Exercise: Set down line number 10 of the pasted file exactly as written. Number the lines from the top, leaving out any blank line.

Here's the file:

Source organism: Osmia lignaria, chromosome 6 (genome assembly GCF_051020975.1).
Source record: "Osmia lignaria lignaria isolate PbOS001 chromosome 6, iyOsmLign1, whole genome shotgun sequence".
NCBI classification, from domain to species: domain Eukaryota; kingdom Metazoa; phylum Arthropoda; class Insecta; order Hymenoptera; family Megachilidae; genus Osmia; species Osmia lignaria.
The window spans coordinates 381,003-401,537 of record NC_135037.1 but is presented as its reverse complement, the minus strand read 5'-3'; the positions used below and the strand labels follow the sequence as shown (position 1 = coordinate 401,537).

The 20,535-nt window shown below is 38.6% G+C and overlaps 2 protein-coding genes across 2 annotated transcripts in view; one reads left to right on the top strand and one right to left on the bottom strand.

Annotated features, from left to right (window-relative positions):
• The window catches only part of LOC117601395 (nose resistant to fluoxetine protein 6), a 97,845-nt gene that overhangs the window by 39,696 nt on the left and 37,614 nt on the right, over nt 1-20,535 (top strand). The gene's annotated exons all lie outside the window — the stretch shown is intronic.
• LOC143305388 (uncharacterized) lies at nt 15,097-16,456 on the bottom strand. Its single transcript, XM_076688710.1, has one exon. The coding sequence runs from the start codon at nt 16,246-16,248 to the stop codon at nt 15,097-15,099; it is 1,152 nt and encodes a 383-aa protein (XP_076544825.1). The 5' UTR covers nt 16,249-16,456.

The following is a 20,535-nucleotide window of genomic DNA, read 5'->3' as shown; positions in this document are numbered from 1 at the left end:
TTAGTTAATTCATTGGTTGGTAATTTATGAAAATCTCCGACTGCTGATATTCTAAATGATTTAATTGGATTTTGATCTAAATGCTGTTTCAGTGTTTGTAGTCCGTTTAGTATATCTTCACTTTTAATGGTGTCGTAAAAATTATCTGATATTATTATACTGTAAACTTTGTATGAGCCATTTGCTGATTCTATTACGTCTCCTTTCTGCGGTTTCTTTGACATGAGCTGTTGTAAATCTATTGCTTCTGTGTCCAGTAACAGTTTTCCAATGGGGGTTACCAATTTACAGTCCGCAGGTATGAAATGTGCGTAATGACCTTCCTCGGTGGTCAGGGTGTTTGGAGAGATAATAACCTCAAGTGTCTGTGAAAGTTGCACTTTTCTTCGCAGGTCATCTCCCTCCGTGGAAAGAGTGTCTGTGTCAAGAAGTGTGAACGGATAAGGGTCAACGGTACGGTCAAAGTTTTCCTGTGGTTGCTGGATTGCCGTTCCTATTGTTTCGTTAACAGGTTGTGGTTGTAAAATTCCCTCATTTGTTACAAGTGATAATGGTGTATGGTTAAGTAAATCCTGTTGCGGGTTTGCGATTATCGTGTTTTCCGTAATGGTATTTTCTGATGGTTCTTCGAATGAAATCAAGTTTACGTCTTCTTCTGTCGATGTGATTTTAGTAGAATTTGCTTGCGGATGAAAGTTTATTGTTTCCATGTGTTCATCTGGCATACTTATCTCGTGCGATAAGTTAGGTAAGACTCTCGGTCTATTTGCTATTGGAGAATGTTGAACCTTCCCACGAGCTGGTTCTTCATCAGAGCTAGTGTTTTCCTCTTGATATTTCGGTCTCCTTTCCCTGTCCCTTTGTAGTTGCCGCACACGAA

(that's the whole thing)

TTAGTTAATTCATTGGTTGGTAATTTATGAAAATCTCCGACTGCTGATATTCTAAATGATTTAATTGGATTTTGATCTAAATGCTGTTTCAGTGTTTGTAGTCCGTTTAGTATATCTTCACTTTTAATGGTGTCGTAAAAATTATCTGATATTATTATACTGTAAACTTTGTATGAGCCATTTGCTGATTCTATTACGTCTCCTTTCTGCGGTTTCTTTGACATGAGCTGTTGTAAATCTATTGCTTCTGTGTCCAGTAACAGTTTTCCAATGGGGGTTACCAATTTACAGTCCGCAGGTATGAAATGTGCGTAATGACCTTCCTCGGTGGTCAGGGTGTTTGGAGAGATAATAACCTCAAGTGTCTGTGAAAGTTGCACTTTTCTTCGCAGGTCATCTCCCTCCGTGGAAAGAGTGTCTGTGTCAAGAAGTGTGAACGGATAAGGGTCAACGGTACGGTCAAAGTTTTCCTGTGGTTGCTGGATTGCCGTTCCTATTGTTTCGTTAACAGGTTGTGGTTGTAAAATTCCCTCATTTGTTACAAGTGATAATGGTGTATGGTTAAGTAAATCCTGTTGCGGGTTTGCGATTATCGTGTTTTCCGTAATGGTATTTTCTGATGGTTCTTCGAATGAAATCAAGTTTACGTCTTCTTCTGTCGATGTGATTTTAGTAGAATTTGCTTGCGGATGAAAGTTTATTGTTTCCATGTGTTCATCTGGCATACTTATCTCGTGCGATAAGTTAGGTAAGACTCTCGGTCTATTTGCTATTGGAGAATGTTGAACCTTCCCACGAGCTGGTTCTTCATCAGAGCTAGTGTTTTCCTCTTGATATTTCGGTCTCCTTTCCCTGTCCCTTTGTAGTTGCCGCACACGAA